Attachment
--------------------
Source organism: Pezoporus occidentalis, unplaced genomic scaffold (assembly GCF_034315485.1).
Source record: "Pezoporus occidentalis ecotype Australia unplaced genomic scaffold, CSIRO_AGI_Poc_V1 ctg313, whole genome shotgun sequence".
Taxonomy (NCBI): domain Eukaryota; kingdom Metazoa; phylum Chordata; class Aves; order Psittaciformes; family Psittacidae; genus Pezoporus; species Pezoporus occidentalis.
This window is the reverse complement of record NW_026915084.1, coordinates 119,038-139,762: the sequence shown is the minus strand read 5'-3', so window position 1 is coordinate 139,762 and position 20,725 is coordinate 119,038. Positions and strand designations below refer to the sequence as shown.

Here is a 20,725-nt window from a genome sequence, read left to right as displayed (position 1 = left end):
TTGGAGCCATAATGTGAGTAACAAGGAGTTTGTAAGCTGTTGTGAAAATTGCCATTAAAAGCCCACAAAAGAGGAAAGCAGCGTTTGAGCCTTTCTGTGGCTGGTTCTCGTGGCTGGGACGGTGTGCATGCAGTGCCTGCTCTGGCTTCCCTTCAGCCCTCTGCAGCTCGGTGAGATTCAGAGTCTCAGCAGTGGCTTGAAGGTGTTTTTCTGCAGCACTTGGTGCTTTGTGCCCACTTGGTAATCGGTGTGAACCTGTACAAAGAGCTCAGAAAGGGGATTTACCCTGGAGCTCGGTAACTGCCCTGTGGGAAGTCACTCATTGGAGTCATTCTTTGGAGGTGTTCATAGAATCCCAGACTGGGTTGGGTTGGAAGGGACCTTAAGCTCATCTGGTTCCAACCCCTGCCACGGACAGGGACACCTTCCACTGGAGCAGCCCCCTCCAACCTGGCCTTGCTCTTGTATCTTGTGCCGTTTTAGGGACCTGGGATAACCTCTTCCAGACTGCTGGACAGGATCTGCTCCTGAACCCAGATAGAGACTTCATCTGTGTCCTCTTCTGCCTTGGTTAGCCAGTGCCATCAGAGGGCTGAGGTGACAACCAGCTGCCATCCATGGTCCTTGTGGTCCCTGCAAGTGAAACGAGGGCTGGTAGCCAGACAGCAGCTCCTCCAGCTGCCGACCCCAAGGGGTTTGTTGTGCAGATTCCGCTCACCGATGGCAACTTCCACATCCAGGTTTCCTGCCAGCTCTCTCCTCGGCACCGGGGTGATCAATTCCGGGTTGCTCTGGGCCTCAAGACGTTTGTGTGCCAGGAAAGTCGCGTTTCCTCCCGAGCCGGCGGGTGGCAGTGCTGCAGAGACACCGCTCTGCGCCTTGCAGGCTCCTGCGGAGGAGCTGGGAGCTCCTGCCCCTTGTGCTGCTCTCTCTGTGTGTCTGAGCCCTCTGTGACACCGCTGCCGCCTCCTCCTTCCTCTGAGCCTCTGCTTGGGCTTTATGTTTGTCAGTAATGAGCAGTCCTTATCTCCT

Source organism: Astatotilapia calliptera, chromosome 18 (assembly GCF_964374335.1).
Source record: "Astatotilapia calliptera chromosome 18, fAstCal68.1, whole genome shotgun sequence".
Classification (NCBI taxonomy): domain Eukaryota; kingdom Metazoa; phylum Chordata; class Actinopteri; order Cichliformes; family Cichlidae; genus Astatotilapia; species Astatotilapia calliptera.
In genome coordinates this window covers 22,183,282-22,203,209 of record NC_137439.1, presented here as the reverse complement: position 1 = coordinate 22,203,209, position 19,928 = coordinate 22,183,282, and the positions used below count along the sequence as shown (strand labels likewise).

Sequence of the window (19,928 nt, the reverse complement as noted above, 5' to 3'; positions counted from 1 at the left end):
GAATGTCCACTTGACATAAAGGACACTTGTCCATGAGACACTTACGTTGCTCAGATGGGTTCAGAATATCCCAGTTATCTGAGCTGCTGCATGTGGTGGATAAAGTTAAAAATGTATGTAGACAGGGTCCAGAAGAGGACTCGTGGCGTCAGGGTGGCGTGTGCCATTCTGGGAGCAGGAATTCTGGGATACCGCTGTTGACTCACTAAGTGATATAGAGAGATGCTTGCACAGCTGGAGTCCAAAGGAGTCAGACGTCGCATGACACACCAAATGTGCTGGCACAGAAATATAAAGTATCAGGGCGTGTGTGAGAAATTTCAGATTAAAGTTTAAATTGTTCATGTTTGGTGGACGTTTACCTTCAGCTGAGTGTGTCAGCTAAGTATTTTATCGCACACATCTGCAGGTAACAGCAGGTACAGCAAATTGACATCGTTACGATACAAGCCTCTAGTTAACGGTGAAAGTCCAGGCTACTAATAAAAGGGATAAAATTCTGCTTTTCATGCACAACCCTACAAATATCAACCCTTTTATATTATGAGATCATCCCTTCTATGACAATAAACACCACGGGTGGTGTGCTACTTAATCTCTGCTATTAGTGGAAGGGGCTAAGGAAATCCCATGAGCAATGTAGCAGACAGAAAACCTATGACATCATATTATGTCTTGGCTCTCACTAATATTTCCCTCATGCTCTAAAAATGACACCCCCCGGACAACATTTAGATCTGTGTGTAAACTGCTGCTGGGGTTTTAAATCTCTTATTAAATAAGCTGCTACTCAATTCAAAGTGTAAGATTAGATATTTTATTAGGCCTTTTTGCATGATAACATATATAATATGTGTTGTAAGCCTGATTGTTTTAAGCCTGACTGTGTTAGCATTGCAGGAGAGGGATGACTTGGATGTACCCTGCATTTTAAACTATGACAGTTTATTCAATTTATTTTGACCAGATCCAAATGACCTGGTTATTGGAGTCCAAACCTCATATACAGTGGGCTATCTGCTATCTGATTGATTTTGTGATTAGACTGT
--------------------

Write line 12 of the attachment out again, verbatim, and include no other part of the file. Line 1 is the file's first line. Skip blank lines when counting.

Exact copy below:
GAATGTCCACTTGACATAAAGGACACTTGTCCATGAGACACTTACGTTGCTCAGATGGGTTCAGAATATCCCAGTTATCTGAGCTGCTGCATGTGGTGGATAAAGTTAAAAATGTATGTAGACAGGGTCCAGAAGAGGACTCGTGGCGTCAGGGTGGCGTGTGCCATTCTGGGAGCAGGAATTCTGGGATACCGCTGTTGACTCACTAAGTGATATAGAGAGATGCTTGCACAGCTGGAGTCCAAAGGAGTCAGACGTCGCATGACACACCAAATGTGCTGGCACAGAAATATAAAGTATCAGGGCGTGTGTGAGAAATTTCAGATTAAAGTTTAAATTGTTCATGTTTGGTGGACGTTTACCTTCAGCTGAGTGTGTCAGCTAAGTATTTTATCGCACACATCTGCAGGTAACAGCAGGTACAGCAAATTGACATCGTTACGATACAAGCCTCTAGTTAACGGTGAAAGTCCAGGCTACTAATAAAAGGGATAAAATTCTGCTTTTCATGCACAACCCTACAAATATCAACCCTTTTATATTATGAGATCATCCCTTCTATGACAATAAACACCACGGGTGGTGTGCTACTTAATCTCTGCTATTAGTGGAAGGGGCTAAGGAAATCCCATGAGCAATGTAGCAGACAGAAAACCTATGACATCATATTATGTCTTGGCTCTCACTAATATTTCCCTCATGCTCTAAAAATGACACCCCCCGGACAACATTTAGATCTGTGTGTAAACTGCTGCTGGGGTTTTAAATCTCTTATTAAATAAGCTGCTACTCAATTCAAAGTGTAAGATTAGATATTTTATTAGGCCTTTTTGCATGATAACATATATAATATGTGTTGTAAGCCTGATTGTTTTAAGCCTGACTGTGTTAGCATTGCAGGAGAGGGATGACTTGGATGTACCCTGCATTTTAAACTATGACAGTTTATTCAATTTATTTTGACCAGATCCAAATGACCTGGTTATTGGAGTCCAAACCTCATATACAGTGGGCTATCTGCTATCTGATTGATTTTGTGATTAGACTGT